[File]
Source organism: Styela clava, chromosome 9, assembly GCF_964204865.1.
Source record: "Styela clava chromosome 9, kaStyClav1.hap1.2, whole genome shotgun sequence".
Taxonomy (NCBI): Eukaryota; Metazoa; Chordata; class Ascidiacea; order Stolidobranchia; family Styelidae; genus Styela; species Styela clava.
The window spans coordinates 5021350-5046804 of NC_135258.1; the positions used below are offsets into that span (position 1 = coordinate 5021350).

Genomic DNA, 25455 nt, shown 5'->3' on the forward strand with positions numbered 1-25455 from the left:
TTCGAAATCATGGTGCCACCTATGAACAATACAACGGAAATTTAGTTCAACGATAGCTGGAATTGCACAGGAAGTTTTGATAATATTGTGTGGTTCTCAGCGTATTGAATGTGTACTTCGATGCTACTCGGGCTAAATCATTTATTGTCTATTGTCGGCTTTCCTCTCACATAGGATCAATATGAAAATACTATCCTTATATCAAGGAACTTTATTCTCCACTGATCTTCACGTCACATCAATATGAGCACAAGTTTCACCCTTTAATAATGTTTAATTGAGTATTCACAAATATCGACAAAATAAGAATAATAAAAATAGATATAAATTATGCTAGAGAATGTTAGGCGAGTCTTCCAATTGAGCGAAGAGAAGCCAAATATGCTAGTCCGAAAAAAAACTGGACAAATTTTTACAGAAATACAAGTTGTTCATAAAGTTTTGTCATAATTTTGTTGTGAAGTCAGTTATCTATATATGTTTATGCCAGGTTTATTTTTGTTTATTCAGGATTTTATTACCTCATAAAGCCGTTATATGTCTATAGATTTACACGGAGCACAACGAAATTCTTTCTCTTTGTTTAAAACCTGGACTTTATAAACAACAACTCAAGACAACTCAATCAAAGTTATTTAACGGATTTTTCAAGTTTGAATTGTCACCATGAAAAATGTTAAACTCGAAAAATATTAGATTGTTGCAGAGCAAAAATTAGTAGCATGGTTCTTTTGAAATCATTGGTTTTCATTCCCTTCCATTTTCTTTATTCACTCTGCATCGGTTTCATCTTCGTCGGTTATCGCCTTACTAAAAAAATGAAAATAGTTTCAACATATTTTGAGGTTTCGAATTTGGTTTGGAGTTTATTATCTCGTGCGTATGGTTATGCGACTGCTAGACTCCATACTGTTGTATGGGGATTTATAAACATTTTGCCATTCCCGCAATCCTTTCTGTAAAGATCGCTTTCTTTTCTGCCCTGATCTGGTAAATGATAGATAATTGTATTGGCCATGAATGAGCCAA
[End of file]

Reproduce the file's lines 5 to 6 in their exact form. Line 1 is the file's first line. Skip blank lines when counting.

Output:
Genomic DNA, 25455 nt, shown 5'->3' on the forward strand with positions numbered 1-25455 from the left:
TTCGAAATCATGGTGCCACCTATGAACAATACAACGGAAATTTAGTTCAACGATAGCTGGAATTGCACAGGAAGTTTTGATAATATTGTGTGGTTCTCAGCGTATTGAATGTGTACTTCGATGCTACTCGGGCTAAATCATTTATTGTCTATTGTCGGCTTTCCTCTCACATAGGATCAATATGAAAATACTATCCTTATATCAAGGAACTTTATTCTCCACTGATCTTCACGTCACATCAATATGAGCACAAGTTTCACCCTTTAATAATGTTTAATTGAGTATTCACAAATATCGACAAAATAAGAATAATAAAAATAGATATAAATTATGCTAGAGAATGTTAGGCGAGTCTTCCAATTGAGCGAAGAGAAGCCAAATATGCTAGTCCGAAAAAAAACTGGACAAATTTTTACAGAAATACAAGTTGTTCATAAAGTTTTGTCATAATTTTGTTGTGAAGTCAGTTATCTATATATGTTTATGCCAGGTTTATTTTTGTTTATTCAGGATTTTATTACCTCATAAAGCCGTTATATGTCTATAGATTTACACGGAGCACAACGAAATTCTTTCTCTTTGTTTAAAACCTGGACTTTATAAACAACAACTCAAGACAACTCAATCAAAGTTATTTAACGGATTTTTCAAGTTTGAATTGTCACCATGAAAAATGTTAAACTCGAAAAATATTAGATTGTTGCAGAGCAAAAATTAGTAGCATGGTTCTTTTGAAATCATTGGTTTTCATTCCCTTCCATTTTCTTTATTCACTCTGCATCGGTTTCATCTTCGTCGGTTATCGCCTTACTAAAAAAATGAAAATAGTTTCAACATATTTTGAGGTTTCGAATTTGGTTTGGAGTTTATTATCTCGTGCGTATGGTTATGCGACTGCTAGACTCCATACTGTTGTATGGGGATTTATAAACATTTTGCCATTCCCGCAATCCTTTCTGTAAAGATCGCTTTCTTTTCTGCCCTGATCTGGTAAATGATAGATAATTGTATTGGCCATGAATGAGCCAA